When the night is over, you still go home smelling like pizza and beer, but sometimes you have a story or two to tell.
It’s all about the customer experience.
Uno’s isn’t fine dining, but it is, for some, that chance to get out of the house and have something out-of-the-ordinary they didn’t need to prepare themselves.
Some nights, the cooks were on their game, orders were on time, and the food tasted great. Some nights, quite the opposite. As the messenger, I quickly learnt some things that still help me today. My job was to set expectations, manage the customer relationship, ensure customer satisfaction, answer questions, problem-solve, sometimes cross-sell, and ultimately deliver what was promised.
And now, some decades later, I’m still sort of a messenger. And I’m in a position where I get to empower people to be messengers. I create programs that enable our trainers, and write training so end-users can work our software. So the programs I design help people increase productivity and efficiency; they help solve customers’ problems. But it’s technology, so sometimes projects blow up…sometimes deliverables get delayed…sometimes the product has some bugs in v1…and we always still have those customer needs to meet.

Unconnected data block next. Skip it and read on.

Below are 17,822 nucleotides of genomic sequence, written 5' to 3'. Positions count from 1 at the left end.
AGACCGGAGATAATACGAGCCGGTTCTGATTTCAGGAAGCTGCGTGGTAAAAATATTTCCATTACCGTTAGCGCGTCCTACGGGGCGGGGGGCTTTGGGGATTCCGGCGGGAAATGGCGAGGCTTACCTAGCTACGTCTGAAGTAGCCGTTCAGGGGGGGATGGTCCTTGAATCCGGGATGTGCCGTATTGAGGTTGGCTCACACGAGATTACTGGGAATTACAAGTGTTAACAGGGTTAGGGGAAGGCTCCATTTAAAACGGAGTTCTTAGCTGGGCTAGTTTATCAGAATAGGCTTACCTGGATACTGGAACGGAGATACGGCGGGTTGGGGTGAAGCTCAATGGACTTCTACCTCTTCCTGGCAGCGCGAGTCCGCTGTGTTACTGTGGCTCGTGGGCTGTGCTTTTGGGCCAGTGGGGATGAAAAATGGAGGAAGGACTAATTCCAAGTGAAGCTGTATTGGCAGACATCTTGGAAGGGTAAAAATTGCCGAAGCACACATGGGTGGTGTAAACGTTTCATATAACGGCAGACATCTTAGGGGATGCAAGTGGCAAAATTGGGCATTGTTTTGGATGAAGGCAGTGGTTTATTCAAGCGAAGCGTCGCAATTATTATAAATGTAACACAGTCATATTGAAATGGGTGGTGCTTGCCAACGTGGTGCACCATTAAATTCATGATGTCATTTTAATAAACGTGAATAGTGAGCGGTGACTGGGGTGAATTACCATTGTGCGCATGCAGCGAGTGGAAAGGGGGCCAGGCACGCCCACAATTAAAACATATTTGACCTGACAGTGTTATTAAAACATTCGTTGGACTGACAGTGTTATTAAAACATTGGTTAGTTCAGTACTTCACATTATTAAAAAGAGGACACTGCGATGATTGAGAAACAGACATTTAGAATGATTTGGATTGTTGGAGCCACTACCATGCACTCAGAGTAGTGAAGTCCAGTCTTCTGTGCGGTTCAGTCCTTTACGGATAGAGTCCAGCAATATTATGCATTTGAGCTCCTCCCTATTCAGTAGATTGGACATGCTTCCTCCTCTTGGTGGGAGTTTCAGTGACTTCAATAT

So even today, my job is to set expectations and do all those other things waiting tables prepped me for — so I can deliver what was promised, meeting or exceeding expectations, delivering against an ever-evolving set of customer outcomes. And even though today I’m doing this through training plans or eLearning modules or certification curricula or enablement programs, those core concepts haven’t much changed.
Sure, waiting tables is a great way for a college kid to earn cash for books and rent and beer and concert tickets. It’s also, as I said to an old friend last weekend, something everyone should do. These life lessons are valuable regardless of industry or position, whether you’re an intern or VP or, like me, somewhere in-between.
Did you wait tables? What did you learn that you use even today?
*The Brits have a best term for everything. Shagged out fits because we don’t have a word that means exhausted, physically and mentally, from a towering wall of crap threatening to crush us lest we make a wrong move. Knackered, ditto.